Changes between Version 1 and Version 2 of Plugins/Annotations

Jun 23, 2008 11:53:03 PM (9 years ago)



  • Plugins/Annotations

    v1 v2  
     79== Possible Solution 3 ==
     81This solution has all annotations being desugared to Notes that live on the Core syntax tree. The reasons for this are as follows:
     82 * It means annotations are basically stable at all points in the compile pipeline: you won't miss one if for example some inlining happens. This is nice and predictable for plugin authors. This is especially troublesome because some things are inlined very eagerly indeed (e.g. non-exported IDs that are referenced only once).
     83 * It means that potentially something like SCCs could be implemented outside of GHC itself, which is very useful for plugins that perform analytics, which I suspect will be an important use case.
     84 * Allows us to attach information to non top-level binders, which I think is essentially impossible if we require a name in the annotation (making non top-level binders stable is HARD).
     86Disadavantages are that:
     87 * It becomes harder to annotate types and data constructors: a similar effect can be achieved by supplying a module level annotation that references the appropriate object by quoting its name.
     88 * Establishing relationships between objects in an annotation may become less principled if the annotation is forcibly attached to one of the objects.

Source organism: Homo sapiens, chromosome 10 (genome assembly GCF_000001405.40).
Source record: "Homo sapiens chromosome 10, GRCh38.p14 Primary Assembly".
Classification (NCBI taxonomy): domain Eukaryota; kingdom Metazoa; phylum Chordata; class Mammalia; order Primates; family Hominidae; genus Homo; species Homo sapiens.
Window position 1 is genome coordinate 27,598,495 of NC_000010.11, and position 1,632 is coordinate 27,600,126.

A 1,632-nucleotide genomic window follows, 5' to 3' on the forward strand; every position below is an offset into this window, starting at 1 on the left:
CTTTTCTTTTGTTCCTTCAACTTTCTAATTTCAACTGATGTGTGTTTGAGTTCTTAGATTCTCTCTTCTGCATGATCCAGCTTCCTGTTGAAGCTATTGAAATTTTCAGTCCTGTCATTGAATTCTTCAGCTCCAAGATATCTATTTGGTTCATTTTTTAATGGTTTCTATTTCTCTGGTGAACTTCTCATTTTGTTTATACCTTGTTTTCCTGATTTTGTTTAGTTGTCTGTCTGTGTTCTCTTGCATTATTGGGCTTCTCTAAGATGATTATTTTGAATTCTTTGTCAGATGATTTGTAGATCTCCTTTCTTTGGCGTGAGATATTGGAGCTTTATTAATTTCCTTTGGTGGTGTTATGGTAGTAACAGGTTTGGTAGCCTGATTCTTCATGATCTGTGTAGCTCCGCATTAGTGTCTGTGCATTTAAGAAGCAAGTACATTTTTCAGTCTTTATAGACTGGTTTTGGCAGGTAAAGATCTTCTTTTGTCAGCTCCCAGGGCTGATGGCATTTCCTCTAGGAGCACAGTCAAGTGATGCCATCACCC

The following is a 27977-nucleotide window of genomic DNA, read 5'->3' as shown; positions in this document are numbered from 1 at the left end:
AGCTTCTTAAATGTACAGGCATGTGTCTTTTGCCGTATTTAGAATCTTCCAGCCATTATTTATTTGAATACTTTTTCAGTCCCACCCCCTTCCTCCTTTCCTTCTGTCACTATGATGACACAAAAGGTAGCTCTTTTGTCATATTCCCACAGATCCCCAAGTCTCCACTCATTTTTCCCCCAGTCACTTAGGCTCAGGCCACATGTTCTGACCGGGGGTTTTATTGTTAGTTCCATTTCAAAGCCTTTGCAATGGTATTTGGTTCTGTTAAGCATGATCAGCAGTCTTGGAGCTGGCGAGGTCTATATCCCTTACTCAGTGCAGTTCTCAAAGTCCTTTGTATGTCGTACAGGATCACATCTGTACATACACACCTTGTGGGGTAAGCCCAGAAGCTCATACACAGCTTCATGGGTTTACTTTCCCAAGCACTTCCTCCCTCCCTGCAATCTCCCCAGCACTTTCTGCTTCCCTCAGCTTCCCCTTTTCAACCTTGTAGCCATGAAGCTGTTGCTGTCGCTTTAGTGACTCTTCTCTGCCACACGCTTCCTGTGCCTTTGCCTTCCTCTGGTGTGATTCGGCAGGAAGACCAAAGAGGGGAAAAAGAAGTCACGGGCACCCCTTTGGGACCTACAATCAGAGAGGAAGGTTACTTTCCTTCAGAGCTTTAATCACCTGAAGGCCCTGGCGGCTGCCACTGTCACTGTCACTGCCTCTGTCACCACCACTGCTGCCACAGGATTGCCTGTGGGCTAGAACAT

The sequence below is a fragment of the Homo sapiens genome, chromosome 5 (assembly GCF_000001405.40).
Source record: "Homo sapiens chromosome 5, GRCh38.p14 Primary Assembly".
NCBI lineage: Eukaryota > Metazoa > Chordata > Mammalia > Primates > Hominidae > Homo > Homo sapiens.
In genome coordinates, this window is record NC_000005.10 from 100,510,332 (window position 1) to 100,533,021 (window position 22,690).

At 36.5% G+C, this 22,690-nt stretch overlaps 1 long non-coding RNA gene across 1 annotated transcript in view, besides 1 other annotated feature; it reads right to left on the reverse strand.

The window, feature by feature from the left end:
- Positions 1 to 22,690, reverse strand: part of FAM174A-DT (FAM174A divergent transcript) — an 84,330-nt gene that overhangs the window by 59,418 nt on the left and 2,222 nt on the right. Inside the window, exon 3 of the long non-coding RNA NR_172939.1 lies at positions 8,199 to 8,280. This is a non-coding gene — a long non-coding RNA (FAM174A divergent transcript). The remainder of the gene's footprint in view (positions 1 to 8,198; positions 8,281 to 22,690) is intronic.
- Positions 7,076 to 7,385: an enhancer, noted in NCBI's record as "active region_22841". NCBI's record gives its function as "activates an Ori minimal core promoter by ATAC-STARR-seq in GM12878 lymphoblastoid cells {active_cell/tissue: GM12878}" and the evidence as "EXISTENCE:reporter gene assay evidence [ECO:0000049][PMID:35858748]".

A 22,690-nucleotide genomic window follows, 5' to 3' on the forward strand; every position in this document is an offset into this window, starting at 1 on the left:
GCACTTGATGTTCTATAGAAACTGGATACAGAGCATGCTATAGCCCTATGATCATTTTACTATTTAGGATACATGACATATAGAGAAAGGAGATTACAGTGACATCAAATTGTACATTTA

89 * Lack of a simple Id -> Annotation lookup facility may make plugin development harder.
     90 * Lack of a simple Id -> Annotation correspondence essentially rules out accessing these things externally in future.
     92The syntax could be used in three ways. Like a traditional annotation:
     95data Stuff deriving Typeable
     97{-# ANN foo Stuff #-}
     98foo x = ...
     102The identifier does not necessarily have to be top level as this usage is immediately transformed as follows to ensure stability:
     106data Stuff deriving Typeable
     108foo = {-# ANN Stuff #-} \x -> ...
     112And this usage may also be typed directly by the user in the expression language as with SCC annotations currently. This is the "true form" of most of the annotations we will use. The only other possibility is module level annotations:
     115{-# ANN Stuff #-}
     117module Main where
     123All of these forms allow arbitrary expressions in "Stuff", which are renamed and typechecked almost as if they had been written inside a splice $() in Template Haskell but instead of having the thing inside the splice return Q Exp we require it returns a Typeable thing. This code will be executed during desugaring of the whole program to generate the actual value we will attach to the Core syntax tree in a note.
     125This treatment has a few nice effects:
     126 * References to names of non top-level things are disallowed by Template Haskell semantics
     127 * We get quoting of variable, constructor, type and phase names for free and in a uniform manner
     128 * We get free checking that the Stuff does not try to execute something defined in the module being compiled
     130An interesting alternative might be to have a notion of an "annotation type" similar to the class name used by C# / Java, and let those types e.g. implicitly add NOINLINE semantics to what they are attached to. This should help stability of the names used in annotations at the cost of reducing optimization opportunities.
    78132== Other Considerations ==